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Convicted arsonist in 1982 LODD charged in new series of arson fires

As crews battled consecutive blazes, one member noticed a man hiding in a car; firefighters surrounded the vehicle until police arrived


By Rick Pfeiffer
Niagara Gazette

NIAGARA FALLS, N.Y. — A man who did 24 years in prison for arson that took the life of a Falls firefighter is undergoing a mental health evaluation after being linked to a series of blazes that erupted Monday night and early Tuesday.

Falls police have confirmed that Joseph M. Gaines, 59, has been placed at Niagara Falls Memorial Medical Center under Section 941 of the state Mental Health Law. Gaines has also been charged with counts of criminal trespass and criminal mischief in connection with a series of fires that took broke out on the 5500 block of Lockport Road.

The first fire in the series was reported at 6:14 p.m. when firefighters were dispatched to Myles Scrap Yard, 5501 Lockport Road. The first firefighters on the scene said they saw three separate areas, in the southeast corner of the scrap yard, where multiple vehicles were engulfed in flames.

“They were big,” Fire Chief Joe Pedulla said of the blazes his crews encountered.

Firefighters battled the blazes for more than three hours, hampered by their location and difficulty getting equipment into the area. Niagara Falls Air Reserve Station firefighters helped battle the fires by spraying water from the side of the I-190 using their crash and rescue truck.

By 9:30 p.m., the fires were contained and declared under control.

As firefighters began to clean up and move equipment out of the yard, they were suddenly confronted with a new set of fires in the northeast corner of the scrap yard. Falls firefighters, standing by outside the scrap yard, also spotted flames coming from the garage of a Lockport Road home, directly across the street from the scrap yard.

While volunteers from Niagara Active Hose responded to the garage fire and Falls crews poured water on the new burns in the scrap yard, a Falls firefighter began to scan the yard with a spotlight mounted on a fire apparatus.

“The firefighter was looking around the yard with a spotlight and he noticed someone hiding in a vehicle,” Pedulla said. “My firefighters surrounded the individual in the vehicle and detained him until police arrived.”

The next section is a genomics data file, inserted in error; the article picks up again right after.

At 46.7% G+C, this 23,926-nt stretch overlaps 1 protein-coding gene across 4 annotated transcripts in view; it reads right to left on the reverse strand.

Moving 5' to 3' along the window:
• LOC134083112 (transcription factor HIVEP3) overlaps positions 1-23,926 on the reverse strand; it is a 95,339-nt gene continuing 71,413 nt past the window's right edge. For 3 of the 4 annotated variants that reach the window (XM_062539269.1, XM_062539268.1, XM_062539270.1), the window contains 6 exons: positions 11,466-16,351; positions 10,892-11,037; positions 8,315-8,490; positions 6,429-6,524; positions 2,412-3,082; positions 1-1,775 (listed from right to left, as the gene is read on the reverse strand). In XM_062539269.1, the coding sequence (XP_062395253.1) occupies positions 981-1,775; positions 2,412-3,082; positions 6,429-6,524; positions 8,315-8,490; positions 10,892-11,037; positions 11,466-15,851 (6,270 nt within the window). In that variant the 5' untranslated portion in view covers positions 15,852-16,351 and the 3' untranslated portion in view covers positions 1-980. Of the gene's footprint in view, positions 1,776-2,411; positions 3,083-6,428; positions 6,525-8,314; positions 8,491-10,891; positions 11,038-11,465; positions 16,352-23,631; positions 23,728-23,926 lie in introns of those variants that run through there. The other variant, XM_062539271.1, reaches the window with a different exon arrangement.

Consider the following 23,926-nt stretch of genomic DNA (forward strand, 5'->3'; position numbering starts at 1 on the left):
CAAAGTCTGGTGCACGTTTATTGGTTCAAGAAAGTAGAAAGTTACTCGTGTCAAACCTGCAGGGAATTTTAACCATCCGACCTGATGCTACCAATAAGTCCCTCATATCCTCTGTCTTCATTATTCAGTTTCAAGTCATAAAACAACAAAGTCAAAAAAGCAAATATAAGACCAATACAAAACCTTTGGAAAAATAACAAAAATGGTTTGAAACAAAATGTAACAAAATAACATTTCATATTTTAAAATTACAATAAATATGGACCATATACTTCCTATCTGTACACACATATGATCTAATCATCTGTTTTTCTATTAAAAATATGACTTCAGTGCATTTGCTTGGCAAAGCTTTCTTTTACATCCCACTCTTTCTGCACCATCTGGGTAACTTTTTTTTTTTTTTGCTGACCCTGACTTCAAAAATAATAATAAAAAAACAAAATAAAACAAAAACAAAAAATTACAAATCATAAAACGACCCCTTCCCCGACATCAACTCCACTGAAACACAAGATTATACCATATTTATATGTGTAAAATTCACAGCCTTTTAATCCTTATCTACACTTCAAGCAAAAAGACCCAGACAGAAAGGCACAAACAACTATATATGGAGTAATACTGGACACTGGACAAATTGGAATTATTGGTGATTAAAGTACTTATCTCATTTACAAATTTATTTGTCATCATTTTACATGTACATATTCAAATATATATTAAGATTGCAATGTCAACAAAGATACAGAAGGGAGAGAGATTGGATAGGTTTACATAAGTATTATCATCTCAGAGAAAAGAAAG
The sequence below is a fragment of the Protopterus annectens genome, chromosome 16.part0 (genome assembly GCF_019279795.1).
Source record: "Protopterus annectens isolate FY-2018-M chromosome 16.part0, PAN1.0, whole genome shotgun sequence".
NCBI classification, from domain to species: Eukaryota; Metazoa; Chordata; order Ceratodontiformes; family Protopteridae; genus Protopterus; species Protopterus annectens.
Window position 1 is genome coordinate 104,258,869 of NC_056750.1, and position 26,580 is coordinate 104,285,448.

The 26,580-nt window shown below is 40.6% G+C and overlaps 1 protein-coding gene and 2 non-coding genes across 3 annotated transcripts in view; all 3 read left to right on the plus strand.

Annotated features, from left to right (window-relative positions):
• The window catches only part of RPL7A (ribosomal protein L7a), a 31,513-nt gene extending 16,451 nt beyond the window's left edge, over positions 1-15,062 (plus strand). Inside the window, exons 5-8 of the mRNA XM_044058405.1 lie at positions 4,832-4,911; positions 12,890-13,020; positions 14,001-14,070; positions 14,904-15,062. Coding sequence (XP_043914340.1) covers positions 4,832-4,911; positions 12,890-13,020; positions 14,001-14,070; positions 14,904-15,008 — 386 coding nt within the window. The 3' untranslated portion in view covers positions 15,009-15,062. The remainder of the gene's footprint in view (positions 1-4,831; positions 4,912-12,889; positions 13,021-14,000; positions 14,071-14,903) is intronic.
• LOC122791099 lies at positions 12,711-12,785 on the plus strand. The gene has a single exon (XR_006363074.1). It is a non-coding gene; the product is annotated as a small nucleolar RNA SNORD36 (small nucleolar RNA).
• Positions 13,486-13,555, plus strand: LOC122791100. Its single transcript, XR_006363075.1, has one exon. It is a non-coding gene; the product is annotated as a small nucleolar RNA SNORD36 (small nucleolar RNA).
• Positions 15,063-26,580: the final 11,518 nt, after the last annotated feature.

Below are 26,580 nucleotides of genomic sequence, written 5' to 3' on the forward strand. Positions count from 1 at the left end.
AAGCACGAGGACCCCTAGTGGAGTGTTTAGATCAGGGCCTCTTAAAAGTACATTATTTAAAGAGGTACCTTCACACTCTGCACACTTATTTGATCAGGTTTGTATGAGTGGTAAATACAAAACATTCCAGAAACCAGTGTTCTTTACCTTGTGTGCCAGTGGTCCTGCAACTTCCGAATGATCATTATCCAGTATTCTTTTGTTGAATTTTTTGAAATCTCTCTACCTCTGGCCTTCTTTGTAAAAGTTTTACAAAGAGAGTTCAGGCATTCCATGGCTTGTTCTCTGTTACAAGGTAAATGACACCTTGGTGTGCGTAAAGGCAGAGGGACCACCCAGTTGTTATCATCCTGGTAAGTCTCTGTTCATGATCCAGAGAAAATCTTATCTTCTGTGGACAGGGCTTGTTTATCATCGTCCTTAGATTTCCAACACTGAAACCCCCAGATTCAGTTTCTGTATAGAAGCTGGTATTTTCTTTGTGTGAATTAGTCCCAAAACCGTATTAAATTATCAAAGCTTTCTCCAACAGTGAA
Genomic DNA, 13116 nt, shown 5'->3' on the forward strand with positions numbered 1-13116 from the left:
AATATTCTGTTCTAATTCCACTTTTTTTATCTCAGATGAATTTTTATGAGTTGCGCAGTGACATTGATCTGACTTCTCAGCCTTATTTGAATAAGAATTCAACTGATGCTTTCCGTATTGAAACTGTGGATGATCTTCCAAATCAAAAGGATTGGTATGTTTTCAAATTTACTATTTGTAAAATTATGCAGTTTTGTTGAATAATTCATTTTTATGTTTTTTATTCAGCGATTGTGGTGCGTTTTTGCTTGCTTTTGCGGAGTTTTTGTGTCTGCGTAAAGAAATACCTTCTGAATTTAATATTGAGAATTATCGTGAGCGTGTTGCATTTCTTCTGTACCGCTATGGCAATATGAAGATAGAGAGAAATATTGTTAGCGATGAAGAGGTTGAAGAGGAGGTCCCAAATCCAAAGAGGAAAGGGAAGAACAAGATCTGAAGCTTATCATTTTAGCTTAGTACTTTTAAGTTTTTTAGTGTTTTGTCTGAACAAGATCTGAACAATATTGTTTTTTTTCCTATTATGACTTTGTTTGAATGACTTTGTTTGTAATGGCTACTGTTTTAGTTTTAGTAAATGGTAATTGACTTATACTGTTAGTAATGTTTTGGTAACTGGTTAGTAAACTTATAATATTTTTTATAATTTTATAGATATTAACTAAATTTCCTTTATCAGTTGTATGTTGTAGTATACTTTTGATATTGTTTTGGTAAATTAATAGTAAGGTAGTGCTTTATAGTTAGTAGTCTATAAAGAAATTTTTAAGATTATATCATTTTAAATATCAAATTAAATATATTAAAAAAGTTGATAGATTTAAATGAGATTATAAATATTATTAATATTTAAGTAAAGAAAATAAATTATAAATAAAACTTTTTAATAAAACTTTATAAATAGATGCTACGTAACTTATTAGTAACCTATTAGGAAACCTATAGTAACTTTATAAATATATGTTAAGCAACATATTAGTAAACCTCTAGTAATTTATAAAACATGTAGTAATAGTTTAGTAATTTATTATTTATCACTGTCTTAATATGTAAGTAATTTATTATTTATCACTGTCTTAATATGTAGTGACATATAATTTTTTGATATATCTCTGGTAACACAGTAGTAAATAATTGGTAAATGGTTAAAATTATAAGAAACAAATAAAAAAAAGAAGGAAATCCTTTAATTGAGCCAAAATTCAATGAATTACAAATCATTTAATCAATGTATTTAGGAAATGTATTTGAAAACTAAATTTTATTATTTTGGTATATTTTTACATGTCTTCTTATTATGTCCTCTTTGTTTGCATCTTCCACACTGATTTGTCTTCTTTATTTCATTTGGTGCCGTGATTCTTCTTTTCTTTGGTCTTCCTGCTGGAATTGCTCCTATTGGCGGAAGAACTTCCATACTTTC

The individual in the car was Gaines.

Gaines was taken into custody and issued an appearance ticket for criminal trespass. He was released from custody because the charge does not qualify for bail under New York’s Bail Reform Act.

At about 4:13 a.m., firefighters were again called to the Myles Scrap Yard about a fire in a tractor-trailer filled with tires. The first firefighters on the scene found flames shooting into the air and heavy black smoke billowing from the trailer.

As they battled the new blaze, a fire investigator found a cell phone near the trailer.

“We called for a scent dog,” Pedulla said. “And the Niagara County Sheriff’s Office K-9 Unit responded.”

The fire chief said the Sheriff’s K-9 began tracking a scent that took investigators to the garage that was previously burned, to a nearby vehicle where evidence was discovered, and then to another house across the street from the scarp yard.

“On the front porch of the house they located an individual sitting there,” Pedulla said. “It was the same individual that had been arrested earlier.”

Gaines was again taken into custody. He was charged with criminal mischief and then committed to the psychiatric unit at Memorial Medical Center.

Pedulla said a second sheriff’s K-9 also took a scent track, identical to the first K-9.

“He left our jail at 3:25 a.m.,” Police Superintendent John Faso said of Gaines, “and at 4:30 a.m. he was at another fire.”

Gaines is not a stranger to many members of the Niagara Falls Fire Department.

In February 1982, Gaines was charged with second-degree murder and multiple additional felonies in connection with a fire that began in the Apex grocery store on 56th Street. Firefighter Charles Palmore, 51, was killed while searching the building for occupants. Palmore became trapped inside the building and is believed to have died from smoke inhalation and oxygen deprivation, according to news reports at the time. He was pronounced dead at the scene.

Gaines was convicted of attempted second-degree murder in October 1982. He was sentenced to a minimum prison term of eight years and a maximum of 25 years.

Records from the New York State Department of Corrections and Community Supervision show that Gaines served 24 years behind bars and was released from custody in July 2006.


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